Scapegoats in the Book of Mormon

Recently, scholar Andrei Orlov* uploaded a paper to Academia.edu, entitled “The Curses of Azazel”.  In this paper, Orlov uses the ancient document, Apocalypse of Abraham, to discuss the scapegoat of Yom Kippur, the Festival of Atonement.  His excellent article made me think of how such issues may also be found in the Book of Mormon. I will discuss it momentarily, after a brief introduction to the Festival of Yom Kippur and some other important issues to consider.

Yom Kippur

During Yom Kippur, the high priest performs very important functions. Among these ordinances, is entrance into the Holy of Holies (the only time during the year it is entered), sanctifies the instruments and Mercy Seat, and utters the sacred and ineffable name of God, “YHWH”. As he enters the Holy of Holies, he wears a special priest garb, which includes a turban/mitre, a sash, and the robes.  On his robes are bells, which tinkle as he moves, so those waiting outside for him can listen in and ensure he is still alive. If the high priest enters unworthily, God would strike him dead, and the silence of the bells would tip off his assistants to pull his body out by the rope attached to him for such an event. On the turban, one finds the name of “YHWH”. It is the unspeakable, ineffable name. Only the high priest knew the correct pronunciation. Some of his assistants would know portions of the pronunciation, but not all, so that at the death of the high priest, the assistants could each whisper their portion of the Name into the ear of the newly chosen high priest, allowing him alone to then know the full pronunciation.  The Name, as Orlov notes in his article, is extremely important. To have God’s name was to have his power to create, destroy, or perform miracles. Orlov notes from several ancient texts of fallen angels, or Watchers, who found out the Name and misused its power on the earth, causing them to be rejected by God.

One of the other major events in Yom Kippur, is that of the two goats. Two goats are chosen and brought before the high priest. One will be the sacred sacrifice, given to God. For Christians, this represents the sacrifice of Jesus by his Father.  The other goat, known as the scapegoat, also has an important role to play.  The high priest, prior to dressing in his temple robes, pronounces the sins of the people. Laying both hands on the head of the goat, he transfers those sins from Israel to the goat. A crimson wool thread is placed on the head of the goat. The goat is then sent into the wilderness, although some ancient texts show that it is pushed off a cliff, where it dies in a wilderness area. Those who lead the goat to the wilderness/death, then are to wash their clothes and become clean again from touching that which is unclean. Tradition has it that the scarlet thread became white, once the scapegoat was dead.  Orlov suggests that this directly ties in with Isaiah’s initial plea to Israel:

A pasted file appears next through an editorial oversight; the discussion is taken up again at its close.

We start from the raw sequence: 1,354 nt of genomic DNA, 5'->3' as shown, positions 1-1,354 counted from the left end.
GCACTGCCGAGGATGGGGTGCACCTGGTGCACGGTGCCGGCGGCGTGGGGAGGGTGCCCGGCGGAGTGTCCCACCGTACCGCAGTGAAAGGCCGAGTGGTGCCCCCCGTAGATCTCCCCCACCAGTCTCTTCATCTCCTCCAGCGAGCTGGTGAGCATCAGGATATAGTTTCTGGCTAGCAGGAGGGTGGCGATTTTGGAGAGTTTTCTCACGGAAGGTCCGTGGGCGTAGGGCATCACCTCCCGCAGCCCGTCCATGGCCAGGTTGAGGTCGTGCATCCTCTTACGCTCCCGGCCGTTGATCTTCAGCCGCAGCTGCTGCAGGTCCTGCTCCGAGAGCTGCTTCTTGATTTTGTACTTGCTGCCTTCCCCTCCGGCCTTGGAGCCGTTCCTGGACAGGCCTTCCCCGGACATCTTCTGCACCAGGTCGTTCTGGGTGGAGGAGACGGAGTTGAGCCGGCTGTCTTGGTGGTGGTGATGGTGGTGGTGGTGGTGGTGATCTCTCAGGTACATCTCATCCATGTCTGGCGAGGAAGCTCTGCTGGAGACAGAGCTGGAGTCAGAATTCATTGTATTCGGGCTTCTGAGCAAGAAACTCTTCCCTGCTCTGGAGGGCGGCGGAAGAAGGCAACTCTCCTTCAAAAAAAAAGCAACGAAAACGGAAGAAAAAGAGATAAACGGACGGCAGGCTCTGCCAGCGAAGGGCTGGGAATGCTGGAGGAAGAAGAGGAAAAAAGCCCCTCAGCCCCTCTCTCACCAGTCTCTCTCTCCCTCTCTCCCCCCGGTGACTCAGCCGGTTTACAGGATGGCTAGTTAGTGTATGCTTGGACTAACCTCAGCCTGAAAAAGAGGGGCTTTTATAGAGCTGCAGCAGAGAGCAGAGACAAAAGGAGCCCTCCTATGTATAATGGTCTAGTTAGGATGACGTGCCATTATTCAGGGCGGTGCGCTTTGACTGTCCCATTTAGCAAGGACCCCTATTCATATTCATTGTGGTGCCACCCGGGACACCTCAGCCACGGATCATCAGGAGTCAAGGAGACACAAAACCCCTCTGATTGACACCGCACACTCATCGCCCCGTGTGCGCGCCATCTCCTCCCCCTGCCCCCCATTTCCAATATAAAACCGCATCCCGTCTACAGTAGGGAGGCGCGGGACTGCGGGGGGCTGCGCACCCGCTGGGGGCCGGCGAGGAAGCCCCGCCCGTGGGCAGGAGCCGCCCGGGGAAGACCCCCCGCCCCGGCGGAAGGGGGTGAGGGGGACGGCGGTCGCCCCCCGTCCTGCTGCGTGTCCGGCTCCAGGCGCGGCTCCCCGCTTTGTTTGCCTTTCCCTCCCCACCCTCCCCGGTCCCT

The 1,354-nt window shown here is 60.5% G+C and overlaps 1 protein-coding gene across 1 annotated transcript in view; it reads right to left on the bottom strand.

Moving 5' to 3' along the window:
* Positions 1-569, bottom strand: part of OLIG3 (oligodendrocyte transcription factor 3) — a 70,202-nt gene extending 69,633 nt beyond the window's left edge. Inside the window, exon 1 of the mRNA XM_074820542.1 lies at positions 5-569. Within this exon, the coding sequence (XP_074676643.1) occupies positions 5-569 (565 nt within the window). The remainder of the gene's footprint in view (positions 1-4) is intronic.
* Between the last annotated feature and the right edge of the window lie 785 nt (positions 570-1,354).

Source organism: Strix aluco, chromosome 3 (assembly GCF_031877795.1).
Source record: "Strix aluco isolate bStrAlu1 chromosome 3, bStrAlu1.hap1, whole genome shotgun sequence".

Wash you, make you clean; put away the evil of your doings from before mine eyes; cease to do evil;  Learn to do well; seek judgment, relieve the oppressed, judge the fatherless, plead for the widow. Come now, and let us reason together, saith the Lord: though your sins be as scarlet, they shall be as white as snow; though they be red like crimson, they shall be as wool. (Isa 1:16-18)

With this ordinance, the nation of Israel is absolved of its sins once a year.  For early Christians, both goats represented different aspects of Christ’s life: the sacrificial goat and the one who takes upon himself all the sins of the people.
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Black Lives Matter AND…

I have a unique background that few other white LDS members have. I lived in the deep South for 17 years, assigned during most of that time in stake and ward missionary callings. I was instrumental in beginning the work among African Americans in Montgomery, Alabama 30 years ago. With two full time missionaries, I opened the work in Tuskegee, and was their group leader until a branch was established. One of my greatest honors was being “adopted” as an honorary black brother to my dear deceased friend, Renee Olsen, who said I was among a few white Mormons that understood the black world (Margaret Blair Young being the foeremost expert in this area, IMO).

Still, I realize I do not carry the burden placed upon blacks by even well meaning whites of all religions and political views. Yes, even white Democrats do not understand and many of their words and actions harm more than help. When asked if Black Lives Matter, Bernie Sanders responded by saying “all lives matter”.